The fact that these ‘normal abnormalities’ could be present in the body without causing any pain was a revelation to me! This discovery became an important part of my journey towards becoming pain free. The second impactful discovery for me was the notion that certain personality traits made it more likely for some people to suffer from chronic pain.
According to Steve Ozanich, in his book ‘The Great Pain Deception’, there is a Type-T personality. The T stands for Tension and is taken from ‘Tension Myositis Syndrome’ (TMS), also known as tension myoneural syndrome or mind body syndrome – the name given by Dr. John Sarno to the numerous psychosomatic (relating to the interaction of mind and body) musculoskeletal and nerve symptoms and conditions, most notably back pain, but also tendonitis, fibromyalgia, plantar fasciitis, coccydynia (pain in the coccyx), gastric conditions, neck and shoulder pain and carpal tunnel syndrome.
Type-T personality traits
- Perfectionism – Does every project or task you undertake need to be perfect and do you ignore your own needs and feelings to accomplish a task?
- Goodism/People-pleasing – Do you put the needs and desires of others before your own? Do you play peacemaker in a dispute and do you keep your thoughts to yourself, even if you disagree strongly with someone?
- Legalist – Unlike perfectionists who seek to do the right thing, legalists seek to be right. Responsibility and upholding their commitments are common among legalists. Legalists also hold themselves to extremely high standards that can breed feelings of unworthiness and self-hatred.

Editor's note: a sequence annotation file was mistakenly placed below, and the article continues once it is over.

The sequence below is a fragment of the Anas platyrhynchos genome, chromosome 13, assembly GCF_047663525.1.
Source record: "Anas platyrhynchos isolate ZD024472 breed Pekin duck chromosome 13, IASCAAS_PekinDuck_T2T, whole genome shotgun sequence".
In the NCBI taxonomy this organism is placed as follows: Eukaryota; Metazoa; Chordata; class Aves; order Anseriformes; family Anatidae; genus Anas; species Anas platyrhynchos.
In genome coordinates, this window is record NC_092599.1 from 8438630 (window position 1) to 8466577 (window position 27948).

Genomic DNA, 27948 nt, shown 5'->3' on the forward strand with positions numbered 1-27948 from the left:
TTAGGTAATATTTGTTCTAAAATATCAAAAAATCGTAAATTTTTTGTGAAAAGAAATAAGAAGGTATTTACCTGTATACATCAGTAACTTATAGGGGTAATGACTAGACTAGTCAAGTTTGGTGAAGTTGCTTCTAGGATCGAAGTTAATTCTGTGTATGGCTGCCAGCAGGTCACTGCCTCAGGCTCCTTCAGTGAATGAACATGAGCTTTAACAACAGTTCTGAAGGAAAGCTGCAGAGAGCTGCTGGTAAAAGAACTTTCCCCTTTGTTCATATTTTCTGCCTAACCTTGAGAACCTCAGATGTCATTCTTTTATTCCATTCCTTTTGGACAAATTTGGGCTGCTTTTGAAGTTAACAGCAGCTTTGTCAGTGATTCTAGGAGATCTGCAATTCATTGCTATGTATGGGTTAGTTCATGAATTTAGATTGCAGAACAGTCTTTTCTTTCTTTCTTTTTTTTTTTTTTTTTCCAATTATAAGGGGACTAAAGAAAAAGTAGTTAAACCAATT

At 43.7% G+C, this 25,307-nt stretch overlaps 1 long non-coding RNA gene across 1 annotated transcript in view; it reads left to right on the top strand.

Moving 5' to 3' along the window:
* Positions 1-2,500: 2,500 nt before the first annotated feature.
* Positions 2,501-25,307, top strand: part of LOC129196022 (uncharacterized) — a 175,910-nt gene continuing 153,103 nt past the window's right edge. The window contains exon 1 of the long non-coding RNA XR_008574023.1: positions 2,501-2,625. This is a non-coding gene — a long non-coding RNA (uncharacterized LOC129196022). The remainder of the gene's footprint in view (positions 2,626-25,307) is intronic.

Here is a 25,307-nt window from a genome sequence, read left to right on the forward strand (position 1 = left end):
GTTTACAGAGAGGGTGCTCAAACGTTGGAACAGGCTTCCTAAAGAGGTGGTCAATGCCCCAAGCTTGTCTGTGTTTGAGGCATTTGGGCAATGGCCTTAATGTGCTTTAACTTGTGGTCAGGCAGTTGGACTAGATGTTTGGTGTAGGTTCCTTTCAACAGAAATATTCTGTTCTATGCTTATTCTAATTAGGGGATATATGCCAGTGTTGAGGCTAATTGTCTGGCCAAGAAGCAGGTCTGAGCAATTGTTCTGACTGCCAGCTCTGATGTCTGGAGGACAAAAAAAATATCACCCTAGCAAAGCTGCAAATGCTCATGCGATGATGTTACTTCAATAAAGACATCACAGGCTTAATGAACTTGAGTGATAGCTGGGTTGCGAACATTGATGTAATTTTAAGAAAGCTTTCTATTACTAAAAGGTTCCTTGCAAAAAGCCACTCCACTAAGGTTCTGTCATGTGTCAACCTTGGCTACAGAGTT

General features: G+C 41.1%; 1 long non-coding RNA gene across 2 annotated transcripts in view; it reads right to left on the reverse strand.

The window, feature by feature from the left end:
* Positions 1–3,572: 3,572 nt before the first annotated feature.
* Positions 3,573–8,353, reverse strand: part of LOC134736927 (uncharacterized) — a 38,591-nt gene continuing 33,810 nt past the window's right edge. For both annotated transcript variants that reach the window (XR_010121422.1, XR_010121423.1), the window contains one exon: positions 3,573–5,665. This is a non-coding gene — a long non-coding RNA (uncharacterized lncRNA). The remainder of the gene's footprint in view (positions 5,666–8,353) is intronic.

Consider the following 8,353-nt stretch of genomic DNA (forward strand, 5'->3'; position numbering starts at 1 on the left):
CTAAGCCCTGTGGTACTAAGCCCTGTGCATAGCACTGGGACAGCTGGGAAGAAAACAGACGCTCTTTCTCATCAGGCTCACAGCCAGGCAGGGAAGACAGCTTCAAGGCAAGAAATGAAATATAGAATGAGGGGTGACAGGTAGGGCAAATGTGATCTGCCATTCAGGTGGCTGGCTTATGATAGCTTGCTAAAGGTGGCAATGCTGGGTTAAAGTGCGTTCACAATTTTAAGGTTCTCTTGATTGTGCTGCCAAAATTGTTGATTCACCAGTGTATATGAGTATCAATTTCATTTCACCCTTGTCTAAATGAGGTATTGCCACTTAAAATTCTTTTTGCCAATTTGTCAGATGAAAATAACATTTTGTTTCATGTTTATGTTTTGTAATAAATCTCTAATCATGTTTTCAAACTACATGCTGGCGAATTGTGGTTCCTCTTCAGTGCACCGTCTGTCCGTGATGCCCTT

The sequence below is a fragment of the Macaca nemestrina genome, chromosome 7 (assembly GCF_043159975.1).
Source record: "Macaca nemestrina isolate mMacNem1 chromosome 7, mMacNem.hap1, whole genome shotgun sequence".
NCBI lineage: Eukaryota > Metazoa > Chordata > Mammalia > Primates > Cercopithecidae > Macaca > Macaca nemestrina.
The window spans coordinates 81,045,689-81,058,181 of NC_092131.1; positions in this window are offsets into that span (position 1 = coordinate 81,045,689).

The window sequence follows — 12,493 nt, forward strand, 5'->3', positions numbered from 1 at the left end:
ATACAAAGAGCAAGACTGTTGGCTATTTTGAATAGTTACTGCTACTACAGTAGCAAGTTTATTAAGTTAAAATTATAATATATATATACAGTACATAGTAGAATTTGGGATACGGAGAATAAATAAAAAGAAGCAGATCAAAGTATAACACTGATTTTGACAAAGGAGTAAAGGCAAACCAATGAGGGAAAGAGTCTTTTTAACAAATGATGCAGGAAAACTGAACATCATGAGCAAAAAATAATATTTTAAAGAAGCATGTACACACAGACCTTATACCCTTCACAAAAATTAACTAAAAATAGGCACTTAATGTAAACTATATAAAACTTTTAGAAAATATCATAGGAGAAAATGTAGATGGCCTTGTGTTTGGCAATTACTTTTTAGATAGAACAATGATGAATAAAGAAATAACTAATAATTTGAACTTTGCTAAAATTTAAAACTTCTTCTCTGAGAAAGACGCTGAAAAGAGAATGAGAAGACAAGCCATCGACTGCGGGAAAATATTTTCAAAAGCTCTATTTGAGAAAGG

- Stoic – Do you find it awkward or difficult to express your emotions? If people saw you express your emotions, do you think they would think of you negatively?
- Anxiety and Fear – Do you think that if you are honest with people they will reject you? When your family members go somewhere, do you worry that something terrible might happen to them?
- Low Self-Esteem – Do you feel that other people know more than you or are usually better at things than you are? Do you question your ability to do things?
- Hostility and Aggression – Do you sometimes overreact to an issue or event or do you place your frustration onto something less severe and less difficult to talk about than an underlying issue? Do you have deep issues you avoid discussing that are associated with fear or shame?
- Dependency – When making plans do you prefer if other people take the lead? People with this trait often choose careers that have security yet lack any sense of challenge or reward.
Source: TMS Wiki site https://www.tmswiki.org/ppd/TMS_Personality_Traits)
If you can relate to the above character traits, there is a strong chance you are repressing your true feelings, and that the subconscious resentment you have over this will be felt in the body as pain.
This was a turning point for me, as I realised that the pain I was experiencing was merely a very natural way of my body telling me ‘you’re repressing your feelings to please other people and I’m trying to let you know’.
According to the famous 13th century Persian poet Rumi:
For the first time for a very long time I started to ask myself what I was really feeling and what I wasn’t allowing to surface. It was this repression of my emotions that was causing my body to remain in a stressed, over-adrenalized, anxious state.
The brain cannot distinguish between a real threat and a perceived threat, and my own unexpressed thoughts, desires and fears were manifesting as chronic pain in my body.
I needed to learn how to turn off this stress response.
Part 2 ‘How to Turn off the Stress Response’ to follow….